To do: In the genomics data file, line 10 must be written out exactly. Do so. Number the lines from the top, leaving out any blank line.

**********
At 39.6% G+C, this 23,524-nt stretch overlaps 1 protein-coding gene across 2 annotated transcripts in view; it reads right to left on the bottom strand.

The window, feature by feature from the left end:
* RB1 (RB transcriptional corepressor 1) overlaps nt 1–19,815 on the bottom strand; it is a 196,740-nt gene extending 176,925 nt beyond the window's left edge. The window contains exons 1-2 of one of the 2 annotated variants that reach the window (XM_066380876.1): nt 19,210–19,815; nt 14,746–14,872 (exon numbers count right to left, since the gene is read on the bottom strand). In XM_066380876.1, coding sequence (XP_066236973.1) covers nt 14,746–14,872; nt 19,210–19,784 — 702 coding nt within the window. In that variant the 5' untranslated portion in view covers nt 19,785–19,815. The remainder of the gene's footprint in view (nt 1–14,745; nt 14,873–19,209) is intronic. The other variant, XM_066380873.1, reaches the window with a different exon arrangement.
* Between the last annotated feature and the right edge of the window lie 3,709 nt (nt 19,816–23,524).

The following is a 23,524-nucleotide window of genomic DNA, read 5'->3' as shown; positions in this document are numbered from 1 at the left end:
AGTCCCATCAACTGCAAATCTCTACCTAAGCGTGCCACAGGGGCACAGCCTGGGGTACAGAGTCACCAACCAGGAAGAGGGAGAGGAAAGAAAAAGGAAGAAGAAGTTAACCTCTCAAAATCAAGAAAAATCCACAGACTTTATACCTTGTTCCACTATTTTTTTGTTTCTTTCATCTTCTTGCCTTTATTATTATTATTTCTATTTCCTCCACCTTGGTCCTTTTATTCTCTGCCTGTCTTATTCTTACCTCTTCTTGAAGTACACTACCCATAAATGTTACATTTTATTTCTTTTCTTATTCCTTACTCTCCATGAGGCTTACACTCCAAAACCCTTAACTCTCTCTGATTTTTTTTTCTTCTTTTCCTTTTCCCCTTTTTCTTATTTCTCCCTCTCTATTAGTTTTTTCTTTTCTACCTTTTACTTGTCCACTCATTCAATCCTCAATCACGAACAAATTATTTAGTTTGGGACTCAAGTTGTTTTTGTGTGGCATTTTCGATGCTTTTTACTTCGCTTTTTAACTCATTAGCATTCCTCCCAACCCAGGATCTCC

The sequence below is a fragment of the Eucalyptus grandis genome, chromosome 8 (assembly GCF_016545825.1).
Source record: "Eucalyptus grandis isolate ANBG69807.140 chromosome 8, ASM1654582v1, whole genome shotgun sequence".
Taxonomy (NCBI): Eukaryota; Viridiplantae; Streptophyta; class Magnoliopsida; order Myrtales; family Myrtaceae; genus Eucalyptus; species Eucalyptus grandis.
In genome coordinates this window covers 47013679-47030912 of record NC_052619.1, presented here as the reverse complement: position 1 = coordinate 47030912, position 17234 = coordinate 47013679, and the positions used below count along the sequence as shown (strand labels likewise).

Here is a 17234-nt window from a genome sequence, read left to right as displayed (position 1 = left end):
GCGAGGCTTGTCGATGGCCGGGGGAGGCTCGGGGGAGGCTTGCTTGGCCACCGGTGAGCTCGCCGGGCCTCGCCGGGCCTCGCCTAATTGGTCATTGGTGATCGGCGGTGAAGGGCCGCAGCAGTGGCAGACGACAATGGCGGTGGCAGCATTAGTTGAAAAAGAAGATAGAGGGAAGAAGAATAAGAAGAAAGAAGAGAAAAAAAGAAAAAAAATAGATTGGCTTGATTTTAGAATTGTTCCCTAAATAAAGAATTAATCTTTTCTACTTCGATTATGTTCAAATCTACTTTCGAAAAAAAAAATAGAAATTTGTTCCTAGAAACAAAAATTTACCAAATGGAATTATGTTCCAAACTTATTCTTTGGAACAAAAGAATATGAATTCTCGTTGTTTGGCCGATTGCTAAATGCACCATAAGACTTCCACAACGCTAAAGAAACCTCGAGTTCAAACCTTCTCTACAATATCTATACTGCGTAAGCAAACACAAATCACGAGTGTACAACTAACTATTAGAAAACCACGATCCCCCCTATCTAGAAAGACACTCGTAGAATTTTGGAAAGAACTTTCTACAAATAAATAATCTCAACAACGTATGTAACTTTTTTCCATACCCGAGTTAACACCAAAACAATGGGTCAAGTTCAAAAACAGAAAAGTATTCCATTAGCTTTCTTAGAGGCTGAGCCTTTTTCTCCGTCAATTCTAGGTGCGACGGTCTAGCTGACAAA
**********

In genome coordinates this window covers 47013679-47030912 of record NC_052619.1, presented here as the reverse complement: position 1 = coordinate 47030912, position 17234 = coordinate 47013679, and the positions used below count along the sequence as shown (strand labels likewise).